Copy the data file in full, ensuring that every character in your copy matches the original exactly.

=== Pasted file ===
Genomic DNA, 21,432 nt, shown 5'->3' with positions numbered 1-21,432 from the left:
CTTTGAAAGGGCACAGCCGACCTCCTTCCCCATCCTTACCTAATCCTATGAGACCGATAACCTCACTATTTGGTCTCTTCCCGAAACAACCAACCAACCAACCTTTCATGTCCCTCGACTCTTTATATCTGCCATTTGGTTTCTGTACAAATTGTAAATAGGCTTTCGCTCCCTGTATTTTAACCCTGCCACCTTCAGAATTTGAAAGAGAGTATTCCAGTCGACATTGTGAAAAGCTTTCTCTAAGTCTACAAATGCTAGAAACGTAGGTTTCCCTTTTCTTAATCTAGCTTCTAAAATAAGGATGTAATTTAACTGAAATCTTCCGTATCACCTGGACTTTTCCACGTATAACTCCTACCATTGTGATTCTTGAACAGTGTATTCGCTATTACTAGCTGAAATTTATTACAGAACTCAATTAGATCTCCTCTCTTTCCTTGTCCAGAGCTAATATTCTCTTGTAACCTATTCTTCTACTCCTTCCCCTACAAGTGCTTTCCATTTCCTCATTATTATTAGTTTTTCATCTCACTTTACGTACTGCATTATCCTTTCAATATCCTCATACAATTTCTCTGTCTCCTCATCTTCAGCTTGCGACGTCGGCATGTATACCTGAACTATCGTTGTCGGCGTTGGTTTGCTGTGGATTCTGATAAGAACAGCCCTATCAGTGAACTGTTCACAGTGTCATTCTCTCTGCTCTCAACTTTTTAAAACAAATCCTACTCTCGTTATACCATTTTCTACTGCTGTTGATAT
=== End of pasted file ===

Genomic DNA, 21,432 nt, shown 5'->3' with positions numbered 1-21,432 from the left:
CTTTGAAAGGGCACAGCCGACCTCCTTCCCCATCCTTACCTAATCCTATGAGACCGATAACCTCACTATTTGGTCTCTTCCCGAAACAACCAACCAACCAACCTTTCATGTCCCTCGACTCTTTATATCTGCCATTTGGTTTCTGTACAAATTGTAAATAGGCTTTCGCTCCCTGTATTTTAACCCTGCCACCTTCAGAATTTGAAAGAGAGTATTCCAGTCGACATTGTGAAAAGCTTTCTCTAAGTCTACAAATGCTAGAAACGTAGGTTTCCCTTTTCTTAATCTAGCTTCTAAAATAAGGATGTAATTTAACTGAAATCTTCCGTATCACCTGGACTTTTCCACGTATAACTCCTACCATTGTGATTCTTGAACAGTGTATTCGCTATTACTAGCTGAAATTTATTACAGAACTCAATTAGATCTCCTCTCTTTCCTTGTCCAGAGCTAATATTCTCTTGTAACCTATTCTTCTACTCCTTCCCCTACAAGTGCTTTCCATTTCCTCATTATTATTAGTTTTTCATCTCACTTTACGTACTGCATTATCCTTTCAATATCCTCATACAATTTCTCTGTCTCCTCATCTTCAGCTTGCGACGTCGGCATGTATACCTGAACTATCGTTGTCGGCGTTGGTTTGCTGTGGATTCTGATAAGAACAGCCCTATCAGTGAACTGTTCACAGTGTCATTCTCTCTGCTCTCAACTTTTTAAAACAAATCCTACTCTCGTTATACCATTTTCTACTGCTGTTGATAT